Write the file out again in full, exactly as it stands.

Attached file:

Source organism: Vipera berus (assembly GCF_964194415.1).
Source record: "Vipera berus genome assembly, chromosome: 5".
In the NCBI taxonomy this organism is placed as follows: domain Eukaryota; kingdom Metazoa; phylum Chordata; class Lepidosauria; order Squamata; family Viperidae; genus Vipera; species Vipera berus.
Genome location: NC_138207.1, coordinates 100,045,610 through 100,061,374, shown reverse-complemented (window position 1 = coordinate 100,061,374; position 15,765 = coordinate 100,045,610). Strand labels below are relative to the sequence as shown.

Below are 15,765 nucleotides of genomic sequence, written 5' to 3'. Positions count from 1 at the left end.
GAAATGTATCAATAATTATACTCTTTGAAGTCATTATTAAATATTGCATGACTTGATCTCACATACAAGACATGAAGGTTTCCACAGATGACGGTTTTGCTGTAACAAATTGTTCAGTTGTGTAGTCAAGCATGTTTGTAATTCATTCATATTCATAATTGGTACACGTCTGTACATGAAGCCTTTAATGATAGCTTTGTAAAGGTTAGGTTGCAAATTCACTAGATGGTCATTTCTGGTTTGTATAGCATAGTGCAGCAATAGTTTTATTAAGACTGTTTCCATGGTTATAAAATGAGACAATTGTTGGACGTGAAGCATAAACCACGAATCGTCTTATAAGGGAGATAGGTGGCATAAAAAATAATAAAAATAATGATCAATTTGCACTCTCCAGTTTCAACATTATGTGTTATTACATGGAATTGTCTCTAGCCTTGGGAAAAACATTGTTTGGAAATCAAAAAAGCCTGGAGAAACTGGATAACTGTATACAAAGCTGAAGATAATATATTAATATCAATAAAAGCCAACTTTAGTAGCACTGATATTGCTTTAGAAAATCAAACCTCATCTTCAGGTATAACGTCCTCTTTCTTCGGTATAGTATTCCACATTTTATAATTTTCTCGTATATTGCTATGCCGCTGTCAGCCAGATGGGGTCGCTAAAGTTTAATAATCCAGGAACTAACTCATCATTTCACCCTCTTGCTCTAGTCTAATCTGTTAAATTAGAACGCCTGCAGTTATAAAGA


Source organism: Vipera berus (assembly GCF_964194415.1).
Source record: "Vipera berus genome assembly, chromosome: 5".
In the NCBI taxonomy this organism is placed as follows: domain Eukaryota; kingdom Metazoa; phylum Chordata; class Lepidosauria; order Squamata; family Viperidae; genus Vipera; species Vipera berus.
Genome location: NC_138207.1, coordinates 100,045,610 through 100,061,374, shown reverse-complemented (window position 1 = coordinate 100,061,374; position 15,765 = coordinate 100,045,610). Strand labels below are relative to the sequence as shown.

Below are 15,765 nucleotides of genomic sequence, written 5' to 3'. Positions count from 1 at the left end.
GAAATGTATCAATAATTATACTCTTTGAAGTCATTATTAAATATTGCATGACTTGATCTCACATACAAGACATGAAGGTTTCCACAGATGACGGTTTTGCTGTAACAAATTGTTCAGTTGTGTAGTCAAGCATGTTTGTAATTCATTCATATTCATAATTGGTACACGTCTGTACATGAAGCCTTTAATGATAGCTTTGTAAAGGTTAGGTTGCAAATTCACTAGATGGTCATTTCTGGTTTGTATAGCATAGTGCAGCAATAGTTTTATTAAGACTGTTTCCATGGTTATAAAATGAGACAATTGTTGGACGTGAAGCATAAACCACGAATCGTCTTATAAGGGAGATAGGTGGCATAAAAAATAATAAAAATAATGATCAATTTGCACTCTCCAGTTTCAACATTATGTGTTATTACATGGAATTGTCTCTAGCCTTGGGAAAAACATTGTTTGGAAATCAAAAAAGCCTGGAGAAACTGGATAACTGTATACAAAGCTGAAGATAATATATTAATATCAATAAAAGCCAACTTTAGTAGCACTGATATTGCTTTAGAAAATCAAACCTCATCTTCAGGTATAACGTCCTCTTTCTTCGGTATAGTATTCCACATTTTATAATTTTCTCGTATATTGCTATGCCGCTGTCAGCCAGATGGGGTCGCTAAAGTTTAATAATCCAGGAACTAACTCATCATTTCACCCTCTTGCTCTAGTCTAATCTGTTAAATTAGAACGCCTGCAGTTATAAAGA